Preparing a Company for Sale

Preparing a Company for Sale

Preparing a company for sale is a practice that is commonly overlooked by owners and, as a result, businesses are often sold at a value beneath their full potential.

How can I prepare my Company for sale?

The purpose of preparing a company for sale is to assess its current position and identify at any early stage any potential issues that may prove to have a harmful effect later down the line. By doing this, you may be able to improve the value of your business to ensure that you obtain the highest possible price whilst ensuring that the company is in the best possible shape.

Below are just some of the simple steps you can take to ensure that your business is as sellable as possible:

  1. Financial Statements

Ensure that the financial statements of the business are current and as accurate as you can get them. 

Can you account for and back up your figures? Are all your previous accounts, figures and tax returns in order as well as your year to date figures? Your financial statements should be clear and presentable. Prospective buyers will want to review your financial figures. They want to know if they can make the payments on the business and still make a living.

  1. Management and Competent Employees

It is essential to a buyer that a potential business investment would be able to succeed without the founder. Therefore it is worth a significant investment in time and attention to put in place a competent management team who will be able to cope in your absence. Furthermore, ensure that you leave behind a team of employees who have a full understanding and knowledge about the business and how it operates. Expanding the management capabilities beyond the executive level reassures buyers and ensures a seamless post-sale transition.

  1. Intellectual Property Rights (IPR)

Your company will be surrounded by intellectual property. Take time to go through your list of intellectual property to ensure that the necessary registrations are in place and that your IPR is fully protected. It will be one less worry for the buyer to know that everything has been registered and those registrations have not expired.

  1. Customers and Contracts

A potential buyer will want to ensure that key customers will not take their business elsewhere following the departure of the current owner.  It is advisable to speak to your regular suppliers and customers and put in place any written agreements if not already done so while identifying and documenting any terms and conditions of trade.    

  1. Business Premises and assets

A potential buyer will want security and protection and therefore you will need to confirm that the legal status and tenure of the current business premises is defined and that any leases / licenses where appropriate are in place. Obtain all documentation relating to ownership of equipment as well as warranties and guarantees. When valuing equipment such as vehicles ensure that you review relevant depreciation policies to obtain an accurate value of the vehicles are obtained.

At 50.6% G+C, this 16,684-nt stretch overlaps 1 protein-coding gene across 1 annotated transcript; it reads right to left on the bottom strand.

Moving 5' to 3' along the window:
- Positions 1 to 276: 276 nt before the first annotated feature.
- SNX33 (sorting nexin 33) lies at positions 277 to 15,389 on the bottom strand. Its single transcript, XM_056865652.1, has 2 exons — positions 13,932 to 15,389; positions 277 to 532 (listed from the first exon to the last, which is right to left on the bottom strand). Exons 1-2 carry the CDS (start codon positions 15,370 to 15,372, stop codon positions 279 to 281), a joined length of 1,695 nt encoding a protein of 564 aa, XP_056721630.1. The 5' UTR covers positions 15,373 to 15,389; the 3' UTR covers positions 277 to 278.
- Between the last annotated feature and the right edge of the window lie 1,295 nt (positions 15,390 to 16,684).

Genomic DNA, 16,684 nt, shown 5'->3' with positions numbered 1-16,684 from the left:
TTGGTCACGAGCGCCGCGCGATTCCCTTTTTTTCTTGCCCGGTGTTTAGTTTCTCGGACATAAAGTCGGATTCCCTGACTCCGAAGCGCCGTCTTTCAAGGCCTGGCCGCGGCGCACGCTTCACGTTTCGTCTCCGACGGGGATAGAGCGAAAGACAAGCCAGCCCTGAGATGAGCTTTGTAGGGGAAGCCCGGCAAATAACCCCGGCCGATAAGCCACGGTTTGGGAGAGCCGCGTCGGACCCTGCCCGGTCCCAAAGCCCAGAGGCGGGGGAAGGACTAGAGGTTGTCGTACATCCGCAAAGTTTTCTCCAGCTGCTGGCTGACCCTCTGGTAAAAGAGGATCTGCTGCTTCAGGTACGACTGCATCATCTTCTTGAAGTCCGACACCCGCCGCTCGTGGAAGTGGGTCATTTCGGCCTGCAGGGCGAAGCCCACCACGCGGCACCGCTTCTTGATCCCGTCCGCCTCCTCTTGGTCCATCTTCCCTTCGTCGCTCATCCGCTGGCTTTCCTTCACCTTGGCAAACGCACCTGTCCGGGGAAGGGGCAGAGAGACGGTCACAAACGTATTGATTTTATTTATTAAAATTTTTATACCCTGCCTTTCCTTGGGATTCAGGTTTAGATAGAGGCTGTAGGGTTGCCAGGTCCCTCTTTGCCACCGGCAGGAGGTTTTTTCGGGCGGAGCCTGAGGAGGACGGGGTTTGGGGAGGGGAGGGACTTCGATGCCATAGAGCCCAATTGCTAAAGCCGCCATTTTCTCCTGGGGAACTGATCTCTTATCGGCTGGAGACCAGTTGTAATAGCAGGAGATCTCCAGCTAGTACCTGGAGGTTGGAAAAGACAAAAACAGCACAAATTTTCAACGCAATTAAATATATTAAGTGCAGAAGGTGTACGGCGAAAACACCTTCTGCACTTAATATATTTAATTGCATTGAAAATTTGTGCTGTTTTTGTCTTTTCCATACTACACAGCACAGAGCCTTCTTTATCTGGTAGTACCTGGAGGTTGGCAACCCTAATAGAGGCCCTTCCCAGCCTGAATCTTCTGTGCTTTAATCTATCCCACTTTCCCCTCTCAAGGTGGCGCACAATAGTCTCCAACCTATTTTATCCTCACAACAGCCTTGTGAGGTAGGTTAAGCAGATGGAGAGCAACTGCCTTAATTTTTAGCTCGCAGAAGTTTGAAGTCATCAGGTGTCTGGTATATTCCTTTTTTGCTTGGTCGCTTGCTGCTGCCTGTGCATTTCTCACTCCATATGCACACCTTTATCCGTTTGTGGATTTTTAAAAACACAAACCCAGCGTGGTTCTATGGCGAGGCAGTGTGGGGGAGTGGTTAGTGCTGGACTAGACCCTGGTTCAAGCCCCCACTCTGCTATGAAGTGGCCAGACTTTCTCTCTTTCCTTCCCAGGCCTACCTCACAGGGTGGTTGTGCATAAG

1. Business records and company administration

Over the course of a company’s life, keeping up to date records may have taken a back seat next to the day to day running of the business.  It is therefore advisable to go through all company statutory books and records, updating and amending where appropriate so that they are fully up to date, written up and properly maintained, and that minutes of all directors’ and shareholders’ meetings are adequately recorded and filed.

  1. Review the current Memorandum & Articles of Association.

When transferring ownership, you will need to look at the articles of association and any shareholders’ agreement which often include provisions for buying and selling the shares in your company for example, is common for a company’s articles of association to contain provisions that require shares to be offered to other shareholders before offering them to a third-party purchaser, so it is important to check that you are not in breach of such provisions when selling your business.

  1. Resolve Outstanding Litigation as Quickly as Possible

Ongoing legal claims can be a thorn in the side of a seller therefore, as much as possible attempt to settle all legal claims that are either ongoing or pending. At the very least, you should be able to show to a buyer that the situation is being proactively worked on with both parties attempting settlement. 

  1. HR and Employees

Time and time again, we come across businesses where employees are working on the basis of a verbal understanding. Putting in place legal contracts and employee handbooks / policies which identify rights of the employer and employee will prevent any misunderstandings and disagreements.  Furthermore, a potential buyer will be unlikely to want to take on a business where the terms of employment of its staff have not been defined.

Finally, get your solicitor to check it over

Obtain a Due Diligence checklist from your professional advisors in order to begin preparing the documentation, evidence and information that will be required as part of the sale process. Speak with your solicitor about the process and what is to be expected from you. Then once your business is all in order, you can start scouting for a potential Buyer.

It is more crucial than ever for owners to plan ahead to maximize the enterprise value of their company. If the past several years have provided any lesson to sellers, it is that business valuations are at the mercy of the marketplace and business owners will want to be ready to take advantage of market timing capitalising on inaccuracies or concern they may have with the business. Be aware and don’t let this happen to you.

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If you would like a no obligation discussion, please feel free to contact us either by phone on 02920 345511 or emailing us below.